Parkinson’s disease is a neurodegenerative disorder which affects the brain, whereby the neurons gradually break down or die. These neurons are responsible for producing dopamine and a decrease in this chemical results in abnormal brain activity and eventually Parkinson’s disease. The disease starts out gradually and as it progresses, symptoms become more pronounced including shaking hands, tremors, rigid muscles, a loss of automatic movements such as swinging your arms when you walk, among other signs of the illness.
Parkinson’s affects around 1 million Americans and 10 million people globally and is the second most common neurodegenerative disorder behind Alzheimer’s disease. In years gone by it was surmised that a person’s genes or their exposure to certain environmental toxins was the driving factor behind the cause of the disease. However, recent studies performed by researchers from America and Europe on mice, have found that changing the gut bacteria has had an effect on changing the dynamics of Parkinson’s. Researchers are now focusing their efforts on treating the gut as opposed to the brain.
The experiments were performed on mice which were genetically engineered to develop Parkinson’s. It was found that the sterile mice without gut microbiota did not develop symptoms of the disease, whereas the mice with certain gut bacteria did. Further experiments confirmed these findings when gut bacteria from infected humans was transplanted into mice and they became exposed to the disease.
Currently there is no cure for Parkinson’s, however medication and various therapies can help treat the symptoms and make life living with the disease a little easier. The gut-brain connection has opened a whole new world of research and possibilities for people suffering with the Parkinson’s.
The saying goes – “It is later than you think” and it is best not to waste a moment of time in our precious lives. However, growing older can be a meaningful and exciting phase in your life if you try and follow some of the following tips from people who have lived well into their nineties.
- Where there is a will, there is a way – A study undertaken by the Ohio Longitudinal Study of Aging and Retirement on 660 individuals 50 years and older, found that the self perception of stigmatized groups can influence longevity. Embracing aging with a positive attitude can add approximately 7,5 years to your life. Look at life as being like a ‘cup half full as opposed to half empty’.
- Don’t lose your sense of childlike awe – Children see the world in such a simplistic manner and through their unique curiosity, sometimes find the simplest things to be amazing. Open your eyes and see the beauty in the world and savor the simple gifts in life.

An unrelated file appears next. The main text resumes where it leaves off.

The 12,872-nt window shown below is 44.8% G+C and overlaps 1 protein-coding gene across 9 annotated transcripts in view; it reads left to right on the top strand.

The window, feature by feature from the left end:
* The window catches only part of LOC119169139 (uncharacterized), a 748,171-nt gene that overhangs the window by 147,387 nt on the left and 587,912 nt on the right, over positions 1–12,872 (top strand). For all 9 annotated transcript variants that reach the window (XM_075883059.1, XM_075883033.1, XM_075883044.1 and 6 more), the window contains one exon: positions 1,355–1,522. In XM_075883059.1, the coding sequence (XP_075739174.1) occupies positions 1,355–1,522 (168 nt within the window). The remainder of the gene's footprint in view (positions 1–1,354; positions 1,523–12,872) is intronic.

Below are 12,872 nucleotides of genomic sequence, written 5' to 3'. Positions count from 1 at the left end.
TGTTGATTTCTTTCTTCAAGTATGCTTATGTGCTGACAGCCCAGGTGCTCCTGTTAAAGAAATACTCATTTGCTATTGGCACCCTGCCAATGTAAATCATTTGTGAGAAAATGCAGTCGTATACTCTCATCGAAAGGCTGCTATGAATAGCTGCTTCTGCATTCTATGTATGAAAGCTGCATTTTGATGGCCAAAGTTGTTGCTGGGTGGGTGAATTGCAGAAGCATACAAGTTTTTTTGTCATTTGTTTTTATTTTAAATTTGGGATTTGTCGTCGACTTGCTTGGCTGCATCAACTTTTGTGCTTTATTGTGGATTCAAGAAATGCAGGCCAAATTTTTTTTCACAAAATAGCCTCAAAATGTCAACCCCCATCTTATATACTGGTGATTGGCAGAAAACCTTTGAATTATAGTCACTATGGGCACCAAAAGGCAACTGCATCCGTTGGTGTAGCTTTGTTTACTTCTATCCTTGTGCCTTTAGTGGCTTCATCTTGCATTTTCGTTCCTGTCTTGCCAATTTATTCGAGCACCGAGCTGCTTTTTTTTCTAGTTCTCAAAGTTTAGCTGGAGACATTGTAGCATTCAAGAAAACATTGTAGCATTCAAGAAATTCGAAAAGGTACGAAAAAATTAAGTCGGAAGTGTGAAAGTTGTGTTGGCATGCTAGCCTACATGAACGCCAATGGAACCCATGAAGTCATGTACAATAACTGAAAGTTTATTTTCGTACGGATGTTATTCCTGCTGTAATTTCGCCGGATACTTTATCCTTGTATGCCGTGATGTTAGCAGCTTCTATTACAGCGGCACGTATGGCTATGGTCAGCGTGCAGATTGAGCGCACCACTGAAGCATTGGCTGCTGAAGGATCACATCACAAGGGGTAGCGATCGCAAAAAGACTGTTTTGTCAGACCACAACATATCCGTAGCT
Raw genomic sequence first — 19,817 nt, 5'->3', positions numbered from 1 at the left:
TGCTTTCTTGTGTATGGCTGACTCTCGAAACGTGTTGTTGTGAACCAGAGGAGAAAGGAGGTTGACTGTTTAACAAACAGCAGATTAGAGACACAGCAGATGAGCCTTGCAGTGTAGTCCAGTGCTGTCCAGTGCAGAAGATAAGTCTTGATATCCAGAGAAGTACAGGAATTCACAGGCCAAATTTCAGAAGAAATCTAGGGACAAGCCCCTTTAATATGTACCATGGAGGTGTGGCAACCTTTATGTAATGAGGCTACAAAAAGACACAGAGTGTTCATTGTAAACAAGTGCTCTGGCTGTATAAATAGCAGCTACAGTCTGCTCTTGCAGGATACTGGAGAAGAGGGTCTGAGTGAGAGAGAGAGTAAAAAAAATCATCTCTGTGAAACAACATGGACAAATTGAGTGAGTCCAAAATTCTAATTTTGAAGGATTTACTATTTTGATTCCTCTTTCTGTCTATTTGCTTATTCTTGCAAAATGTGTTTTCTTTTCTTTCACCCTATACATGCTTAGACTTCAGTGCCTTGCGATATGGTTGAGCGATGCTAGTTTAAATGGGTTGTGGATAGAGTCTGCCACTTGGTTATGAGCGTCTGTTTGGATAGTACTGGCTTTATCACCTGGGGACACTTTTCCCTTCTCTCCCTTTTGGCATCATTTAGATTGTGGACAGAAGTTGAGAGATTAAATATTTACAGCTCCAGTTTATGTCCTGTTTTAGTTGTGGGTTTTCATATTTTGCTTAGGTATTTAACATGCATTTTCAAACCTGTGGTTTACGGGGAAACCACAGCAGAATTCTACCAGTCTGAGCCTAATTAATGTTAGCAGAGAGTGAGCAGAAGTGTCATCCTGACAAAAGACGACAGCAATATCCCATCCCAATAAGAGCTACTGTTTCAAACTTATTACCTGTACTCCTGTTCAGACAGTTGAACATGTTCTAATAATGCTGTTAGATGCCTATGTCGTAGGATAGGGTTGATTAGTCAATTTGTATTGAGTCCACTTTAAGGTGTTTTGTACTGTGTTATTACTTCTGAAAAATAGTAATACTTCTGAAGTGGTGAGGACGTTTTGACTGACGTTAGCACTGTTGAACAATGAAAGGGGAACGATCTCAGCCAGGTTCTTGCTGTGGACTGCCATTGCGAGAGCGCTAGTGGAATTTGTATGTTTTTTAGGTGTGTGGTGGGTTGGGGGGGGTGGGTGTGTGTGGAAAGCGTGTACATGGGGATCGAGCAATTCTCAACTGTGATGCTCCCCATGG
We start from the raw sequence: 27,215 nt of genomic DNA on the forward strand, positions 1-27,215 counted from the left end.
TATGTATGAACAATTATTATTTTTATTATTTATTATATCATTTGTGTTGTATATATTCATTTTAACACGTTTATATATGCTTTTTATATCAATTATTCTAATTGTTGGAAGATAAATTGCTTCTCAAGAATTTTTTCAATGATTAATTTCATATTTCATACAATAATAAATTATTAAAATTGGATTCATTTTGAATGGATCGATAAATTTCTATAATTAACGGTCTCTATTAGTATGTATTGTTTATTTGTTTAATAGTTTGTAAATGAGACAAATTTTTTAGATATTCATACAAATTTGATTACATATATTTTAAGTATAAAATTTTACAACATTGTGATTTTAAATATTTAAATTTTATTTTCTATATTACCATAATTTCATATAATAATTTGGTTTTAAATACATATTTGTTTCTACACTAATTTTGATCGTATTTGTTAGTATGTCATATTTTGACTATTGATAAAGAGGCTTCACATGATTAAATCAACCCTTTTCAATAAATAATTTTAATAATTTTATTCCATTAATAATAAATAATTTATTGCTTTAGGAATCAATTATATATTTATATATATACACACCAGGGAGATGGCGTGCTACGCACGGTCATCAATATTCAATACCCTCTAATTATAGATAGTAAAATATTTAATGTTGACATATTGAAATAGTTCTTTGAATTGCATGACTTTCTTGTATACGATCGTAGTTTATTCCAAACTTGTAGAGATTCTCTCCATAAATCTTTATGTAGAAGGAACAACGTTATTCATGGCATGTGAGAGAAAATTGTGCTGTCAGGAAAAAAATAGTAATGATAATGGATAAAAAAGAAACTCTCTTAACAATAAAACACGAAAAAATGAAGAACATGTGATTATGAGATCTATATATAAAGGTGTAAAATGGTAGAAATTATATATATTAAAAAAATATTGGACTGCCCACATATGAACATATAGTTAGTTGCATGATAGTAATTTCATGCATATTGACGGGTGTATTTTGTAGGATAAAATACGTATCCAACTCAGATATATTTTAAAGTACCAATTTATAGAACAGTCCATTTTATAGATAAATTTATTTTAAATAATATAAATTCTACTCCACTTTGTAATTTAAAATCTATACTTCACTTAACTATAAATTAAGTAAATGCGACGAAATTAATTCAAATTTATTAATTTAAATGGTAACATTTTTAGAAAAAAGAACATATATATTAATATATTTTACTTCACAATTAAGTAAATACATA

- Create a sense of purpose – Older adults who have a sense of purpose with goals and expectations, have more of a desire for life. Waking up each day knowing that you have what to achieve, makes life more meaningful. This could include activities such as volunteering at a hospital or giving of your time to others.
- Take on a new hobby – You are never too old to try something new. Keeping your brain stimulated and active is one of the best ways to ward of brain diseases such as dementia and Alzheimer’s and keep you feeling young. Taking on a new hobby such as painting or gardening, or learning a new career can be very stimulating and rewarding.
- Be adventurous – Step out of your box a little bit and do something adventurous or out of the norm for you. Travel to a new destination or try something that sounds intriguing like riding a horse for the first time or going skiing.
- Sleep, Sleep, Sleep – It is important to get a minimum of 7 hours of sleep per night. Bad sleep habits, including going to bed at a very late hour can have a negative impact on your health and increase your risk for developing various illnesses.
- You are never too old to learn something new – At the age of 87, Joyce Lowenstein returned to Georgia State University to study a degree in art history. She will graduate in 2017. Keep your brain stimulated and active – it is one of the secrets of staying alert and sharp as you get older.
- Quit Smoking – Besides putting you at risk for developing diseases such as emphysema and lung cancer, smoking ages you inside and out. Stop the bad habit and change to a healthy smoke-free lifestyle.
- Exercise Regularly – Exercising increases the production of dopamine in the brain. It is a ‘feel-good’ chemical which helps keep you positive and upbeat. Maintaining a regular exercise routine also strengthens your body and helps keep illnesses at bay.
- Eat a healthy diet – Eating a healthy diet by incorporating plenty of fruits, vegetables, nuts, seeds, legumes and healthy fats, whilst reducing meat and sugar, can help nurture a strong body and mind.
- Stay socially connected – It is important to build and work on relationships and friendships. Some examples of staying socially active include attending bridge clubs, seniors meetings, family functions or just having lunch with a friend. Some of the benefits of being socially adept as a senior includes keeping loneliness and depression at bay, maintaining your independence, staying mentally stimulated and reducing the risk of developing mental health issues.
- Get an Annual Physical – Taking care of small health issues when they crop up can prevent them from developing into larger issues as you get older. Take care of your health – prevention is better than cure.